My Life and Intolerance to Uncertainty

This is basically my thoughts, per every five minutes of every day that I am not otherwise distracted. I saw this and thought it represents perfectly what I am trying to explain! (Credit: johnhain via Pixabay)

NOTE: What follows is the unsolicited ramblings of an ill-informed psychological hobbyist. If you are experiencing any mental health discomfort, unwanted or intrusive thoughts, or problems dealing with uncertainty or rejection, please speak to your local mental health service for assistance.

Now, on this one your mileage may vary, a lot! Some of you are nothing if not crazy explorers of the unknown, throwing yourselves off bridges attached to little but an over-sized elastic band just to see what it feels like, booking yourselves ‘mystery’ holidays just so you have the excitement of a surprise or just backpacking and disappearing without a plan.

Congratulations to you, you’re probably not autistic. If you are autistic and still do all of that then a round of applause to you because as far as I know processing of unknowns and uncertainty, or rather dysfunction in processing unknowns and uncertainty is one of the single most limiting factors in neurodivergent conditions like autism, with intolerance to uncertainty causing significant stress and anxiety to many autistic individuals.

Why am I writing this article now?  A situation has arisen in my life which is manifesting itself as a great deal of uncertainty.

Considering my responses to uncertainty is a means of helping me deal with that uncertainty.

I should stress, this is not a negative situation in any way. Indeed the uncertain situation is a potential opportunity. Therefore, at worst, my life doesn’t change and at best I have a potential for a positive change.

However that’s useless to my brain! All my brain knows is something is about to happen that it cannot predict. That’s all ‘uncertainty’ is, right? It doesn’t have to be positive or negative, it is merely the state of not knowing an upcoming procession of events or their potential outcomes.

A model demonstrating potential pathways by which intolerance of uncertainty can connect with anxiety in a person on the autistic spectrum. In my case particularly, the atypical sensory function is an unexpected cause of events, leading to emotional disregulation. This is causing repetitive thoughts, as well as repetitive negativities in thoughts (as I process multiple scenarios and outcomes) that cause me anxiety. (Credit: South M and Rodgers J (2017) Sensory, Emotional and Cognitive Contributions to Anxiety in Autism Spectrum Disorders. Front. Hum. Neurosci. 11:20. doi: 10.3389/fnhum.2017.00020)

Since this is happening to me right now I figured I’d give it a good old first-person account.

After finishing off tomorrow’s article this morning I checked my emails. Unexpectedly within those emails was the presentation of an opportunity.

Now immediately my mind says “Yea…arghshit!” That’s literally how that goes, disbelief into celebration into immediate anxiety in almost the blink-of-an-eye. Why? I don’t know, but I’m fairly certainty there are two aspects of my autistic behaviour at play here. The first is the uncertainty. I am being asked to participate in an unknown process where I have little to no control over the scenario. I am a ‘participant’ and I like to be the controller, the manager, I like to be the scenario, I do not like to ‘participate’ in scenarios.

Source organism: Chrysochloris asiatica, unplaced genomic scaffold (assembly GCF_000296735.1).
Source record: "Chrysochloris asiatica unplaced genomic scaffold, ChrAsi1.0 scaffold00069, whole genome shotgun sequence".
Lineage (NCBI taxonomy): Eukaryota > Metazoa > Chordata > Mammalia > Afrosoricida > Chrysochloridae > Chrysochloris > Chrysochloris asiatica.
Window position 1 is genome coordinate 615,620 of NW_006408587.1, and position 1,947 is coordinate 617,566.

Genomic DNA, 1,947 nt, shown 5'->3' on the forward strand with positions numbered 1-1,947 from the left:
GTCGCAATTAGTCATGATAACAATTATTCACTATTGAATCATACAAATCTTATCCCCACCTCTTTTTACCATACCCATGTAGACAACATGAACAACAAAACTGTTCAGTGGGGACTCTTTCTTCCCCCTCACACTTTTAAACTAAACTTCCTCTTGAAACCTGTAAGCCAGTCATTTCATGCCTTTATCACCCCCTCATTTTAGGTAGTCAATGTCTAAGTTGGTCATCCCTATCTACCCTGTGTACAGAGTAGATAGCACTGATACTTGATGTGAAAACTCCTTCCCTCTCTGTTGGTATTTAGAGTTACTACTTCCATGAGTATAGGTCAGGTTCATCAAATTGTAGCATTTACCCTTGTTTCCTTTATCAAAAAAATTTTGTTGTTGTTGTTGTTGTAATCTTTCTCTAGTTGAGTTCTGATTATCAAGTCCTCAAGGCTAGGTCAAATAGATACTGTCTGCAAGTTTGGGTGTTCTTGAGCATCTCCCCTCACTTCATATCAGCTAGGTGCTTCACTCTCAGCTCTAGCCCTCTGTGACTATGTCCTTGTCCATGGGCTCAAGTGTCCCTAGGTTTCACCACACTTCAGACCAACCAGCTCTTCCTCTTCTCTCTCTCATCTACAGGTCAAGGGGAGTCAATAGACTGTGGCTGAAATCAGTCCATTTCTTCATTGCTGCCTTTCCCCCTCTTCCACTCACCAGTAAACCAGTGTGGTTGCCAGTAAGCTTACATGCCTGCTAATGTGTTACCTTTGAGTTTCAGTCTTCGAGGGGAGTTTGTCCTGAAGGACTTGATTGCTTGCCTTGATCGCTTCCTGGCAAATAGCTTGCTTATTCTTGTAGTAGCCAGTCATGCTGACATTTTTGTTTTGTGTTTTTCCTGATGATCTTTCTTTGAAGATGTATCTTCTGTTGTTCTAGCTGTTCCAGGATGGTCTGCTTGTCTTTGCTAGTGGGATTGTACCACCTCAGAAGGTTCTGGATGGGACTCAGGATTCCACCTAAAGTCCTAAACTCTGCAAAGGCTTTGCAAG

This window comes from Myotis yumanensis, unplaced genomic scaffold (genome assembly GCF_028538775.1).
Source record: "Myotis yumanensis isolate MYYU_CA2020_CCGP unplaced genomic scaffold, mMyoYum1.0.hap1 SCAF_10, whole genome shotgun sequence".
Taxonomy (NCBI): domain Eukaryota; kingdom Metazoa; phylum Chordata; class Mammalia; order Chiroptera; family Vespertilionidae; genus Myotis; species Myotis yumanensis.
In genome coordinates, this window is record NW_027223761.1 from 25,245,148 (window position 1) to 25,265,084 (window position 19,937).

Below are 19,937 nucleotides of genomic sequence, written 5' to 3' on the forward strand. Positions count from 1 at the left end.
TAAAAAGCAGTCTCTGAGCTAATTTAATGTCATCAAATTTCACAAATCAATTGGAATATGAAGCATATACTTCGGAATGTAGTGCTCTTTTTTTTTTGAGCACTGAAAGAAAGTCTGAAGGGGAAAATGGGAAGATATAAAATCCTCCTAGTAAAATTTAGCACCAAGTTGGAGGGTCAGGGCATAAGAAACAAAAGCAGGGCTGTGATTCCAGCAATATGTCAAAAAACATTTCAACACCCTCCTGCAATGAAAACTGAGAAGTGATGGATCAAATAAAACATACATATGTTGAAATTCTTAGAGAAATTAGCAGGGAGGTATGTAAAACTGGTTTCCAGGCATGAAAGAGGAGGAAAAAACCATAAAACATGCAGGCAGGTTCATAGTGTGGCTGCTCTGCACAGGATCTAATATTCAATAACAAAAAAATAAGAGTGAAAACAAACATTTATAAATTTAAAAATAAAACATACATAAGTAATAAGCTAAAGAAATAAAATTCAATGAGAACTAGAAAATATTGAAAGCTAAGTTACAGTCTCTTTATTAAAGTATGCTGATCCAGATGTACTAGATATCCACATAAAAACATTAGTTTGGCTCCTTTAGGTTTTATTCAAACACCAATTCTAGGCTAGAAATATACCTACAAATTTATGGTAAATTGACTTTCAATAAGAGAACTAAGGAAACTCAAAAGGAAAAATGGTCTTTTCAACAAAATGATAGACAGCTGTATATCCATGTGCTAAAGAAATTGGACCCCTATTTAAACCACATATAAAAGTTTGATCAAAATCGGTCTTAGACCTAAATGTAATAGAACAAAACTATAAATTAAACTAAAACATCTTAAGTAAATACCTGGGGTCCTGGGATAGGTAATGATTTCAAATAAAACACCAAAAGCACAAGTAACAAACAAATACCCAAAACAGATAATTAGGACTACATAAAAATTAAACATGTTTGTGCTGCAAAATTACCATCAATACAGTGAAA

Why not? Uncertainty. How will I know what is right or what is wrong? If I am abiding by another’s set of social rules how do I know their schemes and conventions. When people contact me on Twitter via We Lack Discipline, I understand who I am, the tone I can take and how I wish to engage with people. Sometimes it works well, sometimes it falls flat, but at least I control my responses and interactions.

When the scenario is not mine I am at the mercy of a new set of rules and etiquette and when they don’t align with my own I find things difficult. It takes me time, observation, assessment, processing, adaptation and then participation. It is a much longer process than for others who may be better able to improvise and adapt socially or intuitively ‘feel’ how to adjust to a potential audience or situation.

When you’re autistic so you use a rigid capacity for overthinking to overprepare for every eventual scenario so you can never fail! (Credit: KnowYourMeme)

But it’s not just the uncertainty of the scenario, there’s the uncertainty of outcome. It might go tremendously well for me and I get everything I ever wanted and go on to live happily ever after. It might go tremendously well for me until I inevitably collapse six months into the opportunity completely ruining it for myself. It might go horrendously and I end up barely being involved in the process, making a mockery of myself, not giving a good account of myself and buggering up something else I can feel bad about. It might go even worse than that and through some ‘wardrobe malfunction’ I end up flashing a group of people in a zoom call. It might go worse than that!

Every scenario, especially the bad ones, will be run through in my head almost without relent. It’s like a buzz, like the beat of a hummingbird’s wings, this constant hum of thoughts, a lot of them negative, with regards to potential scenarios and outcomes.

Ultimately, as said earlier, the worst that happens is my life doesn’t change. I go through a relatively uncomfortable process, do not succeed and I am in the same position I am now.

Best case scenario, I get what I want.

But then there’s the fear of change. What if I get what I want? Then my life has to change? What do I want to change about my life? There’s a lot about it I am comfortable with at the moment. Is upsetting that, for the potential of an opportunity, too much of a risk? How does one know? Without a seer’s magical abilities, without a crystal ball, how is one supposed to know? You can’t, and that’s the problem.

Two shadows fighting over a giant head! I think it’s supposed to represent an internal conflict, a struggle, in this case my negative thoughts, particularly intrusive ones, preventing actual moving forward or working towards my ultimate goal. Or it could just be two shadows fighting over a giant head. (Credit: geralt via Pixabay)